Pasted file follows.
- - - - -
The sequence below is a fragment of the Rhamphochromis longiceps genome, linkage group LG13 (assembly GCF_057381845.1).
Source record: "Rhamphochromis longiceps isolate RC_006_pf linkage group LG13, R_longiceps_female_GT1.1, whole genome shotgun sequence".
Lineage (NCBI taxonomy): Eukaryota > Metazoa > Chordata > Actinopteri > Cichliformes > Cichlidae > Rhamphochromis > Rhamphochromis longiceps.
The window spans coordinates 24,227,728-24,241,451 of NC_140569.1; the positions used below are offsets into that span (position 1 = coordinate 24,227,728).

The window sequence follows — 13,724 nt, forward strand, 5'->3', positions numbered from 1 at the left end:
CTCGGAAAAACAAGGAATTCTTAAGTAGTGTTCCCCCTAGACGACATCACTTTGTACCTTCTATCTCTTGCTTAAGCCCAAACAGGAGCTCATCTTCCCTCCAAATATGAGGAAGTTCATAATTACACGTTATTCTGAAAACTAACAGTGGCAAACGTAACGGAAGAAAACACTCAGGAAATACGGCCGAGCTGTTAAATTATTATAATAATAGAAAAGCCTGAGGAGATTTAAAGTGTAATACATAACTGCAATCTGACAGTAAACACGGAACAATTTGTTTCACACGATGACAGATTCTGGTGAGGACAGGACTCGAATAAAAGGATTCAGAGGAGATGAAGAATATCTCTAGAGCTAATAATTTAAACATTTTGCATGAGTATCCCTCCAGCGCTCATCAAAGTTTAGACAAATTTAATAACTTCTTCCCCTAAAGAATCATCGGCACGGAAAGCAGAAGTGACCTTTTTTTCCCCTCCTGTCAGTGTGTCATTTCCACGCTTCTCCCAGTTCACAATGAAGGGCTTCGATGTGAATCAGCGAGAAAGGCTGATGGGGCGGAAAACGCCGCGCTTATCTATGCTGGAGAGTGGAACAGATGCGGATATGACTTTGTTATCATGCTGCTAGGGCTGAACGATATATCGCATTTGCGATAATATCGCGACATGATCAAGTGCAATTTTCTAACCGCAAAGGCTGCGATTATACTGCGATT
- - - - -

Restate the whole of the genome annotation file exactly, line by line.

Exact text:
The sequence below is a fragment of the Rhamphochromis longiceps genome, linkage group LG13 (assembly GCF_057381845.1).
Source record: "Rhamphochromis longiceps isolate RC_006_pf linkage group LG13, R_longiceps_female_GT1.1, whole genome shotgun sequence".
Lineage (NCBI taxonomy): Eukaryota > Metazoa > Chordata > Actinopteri > Cichliformes > Cichlidae > Rhamphochromis > Rhamphochromis longiceps.
The window spans coordinates 24,227,728-24,241,451 of NC_140569.1; the positions used below are offsets into that span (position 1 = coordinate 24,227,728).

The window sequence follows — 13,724 nt, forward strand, 5'->3', positions numbered from 1 at the left end:
CTCGGAAAAACAAGGAATTCTTAAGTAGTGTTCCCCCTAGACGACATCACTTTGTACCTTCTATCTCTTGCTTAAGCCCAAACAGGAGCTCATCTTCCCTCCAAATATGAGGAAGTTCATAATTACACGTTATTCTGAAAACTAACAGTGGCAAACGTAACGGAAGAAAACACTCAGGAAATACGGCCGAGCTGTTAAATTATTATAATAATAGAAAAGCCTGAGGAGATTTAAAGTGTAATACATAACTGCAATCTGACAGTAAACACGGAACAATTTGTTTCACACGATGACAGATTCTGGTGAGGACAGGACTCGAATAAAAGGATTCAGAGGAGATGAAGAATATCTCTAGAGCTAATAATTTAAACATTTTGCATGAGTATCCCTCCAGCGCTCATCAAAGTTTAGACAAATTTAATAACTTCTTCCCCTAAAGAATCATCGGCACGGAAAGCAGAAGTGACCTTTTTTTCCCCTCCTGTCAGTGTGTCATTTCCACGCTTCTCCCAGTTCACAATGAAGGGCTTCGATGTGAATCAGCGAGAAAGGCTGATGGGGCGGAAAACGCCGCGCTTATCTATGCTGGAGAGTGGAACAGATGCGGATATGACTTTGTTATCATGCTGCTAGGGCTGAACGATATATCGCATTTGCGATAATATCGCGACATGATCAAGTGCAATTTTCTAACCGCAAAGGCTGCGATTATACTGCGATT